This post has been a work in progress since mid January of 2019. Sometimes these things take some time to hammer out, and sometimes, you’re still constantly improving and refining a thing, and keep telling yourself “I’ll just wait until the post is 100% accurate and complete, and then I’ll publish it”. And eventually, sometimes you need to just acknowledge you’re trying to describe a moving target, and really just let things go and ship the post.
2019 has been a big year for us, and it all started with the rollout of a new ‘baseline server platform’ for the technology that powers our Shared Linux Hosting Servers. Now, to be fair quite a bit of it isn’t exactly new technology, but rather, new to us. One of the simple facts of running a stable hosting platform is, well, that key word.. “stable”. We don’t get to play with the latest and greatest technological advances (at-least not on our production platforms), because above everything else, we need our platform to be stable, and frequently in tech, “new shiny” tends to mean the opposite of “stable”. Often stability comes with usage, refinement, and generally, age of the technology in question.
But we’re geeks at heart, and we love to play with the new shiny. New beta release of RHEL? We’ll be there poking at the first chance we get, but when it comes to production systems, we tend to be a little gun shy of brand new releases. In fact, we generally won’t run a new OS anywhere in production until after the .1 , or sometimes .2 release comes out. It’s just something we’ve learned over time is the best thing for everyone’s sanity. But still, we keep tabs on all the latest shiny, and when it reaches the point that we’re comfortable rolling it out into production, we always enjoy doing so.
A Year of Enhancements
Earlier this year, as part of our big server migration, we established a new ‘baseline’ for how all of our shared linux web hosting servers are setup and run. Included in that new baseline are a number of new (for us, in production) technologies, and we want to take a moment to acknowledge some of them and what they’re going to mean for everyone.
We moved from CentOS over to CloudLinux as our basic underlying operating system. I would best describe CloudLinux to someone as “CentOS, but with added features to improve the security, stability, and performance for web hosting”.
Some of the new CloudLinux features are strictly back-end, things to make our lives easier, like the KernelCare feature, which allows us to patch the running Linux Kernel for security vulnerabilities, in real time, without having to reboot the server.
Other CloudLinux features however, have a direct and easily recognizable benefit to our clients:
- LVE Management and CageFS – Cloudlinux provides what they refer to as a “Lightweight Virtualization Environment”. Basically, it allows us to track/limit the amount of CPU, RAM, and other server resources down to the user account level. This means we can not only prevent a single user from monopolizing an entire server, or even crashing it, but it also allows us to expand the types of workloads we can safely allow clients to run under the ‘LVE wrapper’ of their account. At the same time, CageFS allows each user to have their own ‘containerized file system’, similar to a chroot jail of old, but, securely. The introduction of LVE and CageFS and the performance/safety they brought to the table cleared the way for a number of new features we were able to roll out in 2019:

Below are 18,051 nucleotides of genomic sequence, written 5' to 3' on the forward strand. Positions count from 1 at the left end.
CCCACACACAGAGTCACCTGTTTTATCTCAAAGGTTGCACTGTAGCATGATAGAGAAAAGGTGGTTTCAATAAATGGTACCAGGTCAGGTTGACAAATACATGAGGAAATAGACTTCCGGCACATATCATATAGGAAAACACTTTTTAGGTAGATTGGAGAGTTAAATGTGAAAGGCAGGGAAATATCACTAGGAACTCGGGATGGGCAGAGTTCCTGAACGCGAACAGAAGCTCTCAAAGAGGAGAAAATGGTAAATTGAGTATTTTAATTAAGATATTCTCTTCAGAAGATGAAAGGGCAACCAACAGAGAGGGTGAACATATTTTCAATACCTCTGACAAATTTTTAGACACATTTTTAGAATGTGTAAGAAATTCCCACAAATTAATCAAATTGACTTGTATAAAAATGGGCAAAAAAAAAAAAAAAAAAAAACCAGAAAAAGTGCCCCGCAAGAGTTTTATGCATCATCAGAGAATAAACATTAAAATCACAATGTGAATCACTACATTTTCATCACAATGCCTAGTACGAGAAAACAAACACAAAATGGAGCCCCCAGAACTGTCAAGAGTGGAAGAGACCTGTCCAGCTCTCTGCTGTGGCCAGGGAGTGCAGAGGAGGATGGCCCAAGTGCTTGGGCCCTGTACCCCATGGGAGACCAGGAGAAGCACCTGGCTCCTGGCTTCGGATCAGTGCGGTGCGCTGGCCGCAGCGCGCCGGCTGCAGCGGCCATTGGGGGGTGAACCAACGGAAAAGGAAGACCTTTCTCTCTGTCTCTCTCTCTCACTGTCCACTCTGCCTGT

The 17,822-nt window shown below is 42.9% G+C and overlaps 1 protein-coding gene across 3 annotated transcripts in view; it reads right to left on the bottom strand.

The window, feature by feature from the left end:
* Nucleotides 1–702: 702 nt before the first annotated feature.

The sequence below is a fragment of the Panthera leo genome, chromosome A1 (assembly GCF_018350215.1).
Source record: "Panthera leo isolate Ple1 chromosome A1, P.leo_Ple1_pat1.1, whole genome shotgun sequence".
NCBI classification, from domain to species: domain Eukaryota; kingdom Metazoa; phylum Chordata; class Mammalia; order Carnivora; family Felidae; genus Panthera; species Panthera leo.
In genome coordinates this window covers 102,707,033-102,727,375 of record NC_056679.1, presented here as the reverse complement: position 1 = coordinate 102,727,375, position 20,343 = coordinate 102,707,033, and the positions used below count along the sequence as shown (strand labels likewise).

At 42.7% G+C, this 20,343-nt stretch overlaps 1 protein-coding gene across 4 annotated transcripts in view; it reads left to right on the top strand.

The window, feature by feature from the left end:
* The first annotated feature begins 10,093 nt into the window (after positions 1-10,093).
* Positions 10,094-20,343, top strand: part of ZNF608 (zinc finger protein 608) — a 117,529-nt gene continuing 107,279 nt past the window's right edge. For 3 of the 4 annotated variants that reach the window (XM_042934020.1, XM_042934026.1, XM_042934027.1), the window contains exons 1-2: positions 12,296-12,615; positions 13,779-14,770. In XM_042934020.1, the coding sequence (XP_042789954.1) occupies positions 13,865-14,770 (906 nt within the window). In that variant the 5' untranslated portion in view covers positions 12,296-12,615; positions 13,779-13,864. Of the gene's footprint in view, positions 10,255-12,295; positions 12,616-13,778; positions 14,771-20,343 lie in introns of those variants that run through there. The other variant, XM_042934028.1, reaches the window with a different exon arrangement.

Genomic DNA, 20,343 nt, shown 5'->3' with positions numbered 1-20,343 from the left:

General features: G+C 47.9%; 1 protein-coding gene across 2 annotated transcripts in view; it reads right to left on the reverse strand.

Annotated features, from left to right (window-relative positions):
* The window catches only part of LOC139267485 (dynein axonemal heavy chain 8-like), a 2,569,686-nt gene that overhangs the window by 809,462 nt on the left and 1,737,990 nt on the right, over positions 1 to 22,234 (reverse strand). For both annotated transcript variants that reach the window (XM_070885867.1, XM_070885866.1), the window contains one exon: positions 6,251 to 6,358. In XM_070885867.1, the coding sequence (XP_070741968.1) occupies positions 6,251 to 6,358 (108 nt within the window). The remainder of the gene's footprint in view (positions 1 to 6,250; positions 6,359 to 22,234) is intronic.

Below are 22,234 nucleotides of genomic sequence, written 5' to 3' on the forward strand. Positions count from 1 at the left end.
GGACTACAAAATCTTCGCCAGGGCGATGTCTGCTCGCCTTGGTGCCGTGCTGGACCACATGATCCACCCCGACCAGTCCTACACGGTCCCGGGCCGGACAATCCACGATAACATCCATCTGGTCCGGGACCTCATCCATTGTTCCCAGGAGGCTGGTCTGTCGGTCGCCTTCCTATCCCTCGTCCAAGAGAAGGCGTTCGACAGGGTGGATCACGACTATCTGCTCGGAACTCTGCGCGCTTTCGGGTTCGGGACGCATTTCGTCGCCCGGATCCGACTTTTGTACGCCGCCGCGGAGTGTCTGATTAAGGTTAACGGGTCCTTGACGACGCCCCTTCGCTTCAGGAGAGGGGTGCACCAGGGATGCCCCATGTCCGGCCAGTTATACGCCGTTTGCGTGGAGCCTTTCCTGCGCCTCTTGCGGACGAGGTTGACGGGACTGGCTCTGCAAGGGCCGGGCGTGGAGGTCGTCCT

- PHP Selector and HardenedPHP – Cloudlinux not only provides a way, via the PHP Selector, for us to offer multiple versions of PHP for client use, but they also continue to back-port critical security fixes into some older versions of PHP that are no longer officially updated by the PHP community. This has allowed us to continue to offer a secure version of PHP 5.6 past its official end of life date, for those clients who are not yet ready to jump onto the PHP7 bandwagon.
- Python Selector – The Python selector, in combination with LVE, allows us to offer up (as of today) six different versions of Python for client use. This allowed us to offer Python Hosting without having to choose a side in the great “Python2 versus Python3” debate that seems to consume everyone. We offer both, and at this point would suggest Python3, but both are there for your use.
Apache Worker MPM, FPM-PHP, and LSAPI
So, the short version is that we got some really nice performance and security improvements in what amounts to the most basic and central service to our hosting platform, the act of actually serving up web pages. This was such a big improvement that we did an entire blog post back in June just to talk about how awesome it is. If you want the full story, by all means, go enjoy that one. 😉
The Path Forward From Here
Right now we have the basic tech stack of our hosting platform about where we want it to be in terms of features and capabilities, so I suspect things will be a little more quiet in that area for a little while at least, but we’re always off tinkering with new ideas and new technology. So as those technologies firm up, get baked a little firmer and start to turn into things we can build a business offering on top of, expect to see additional new and exciting features/options coming from us in the months ahead.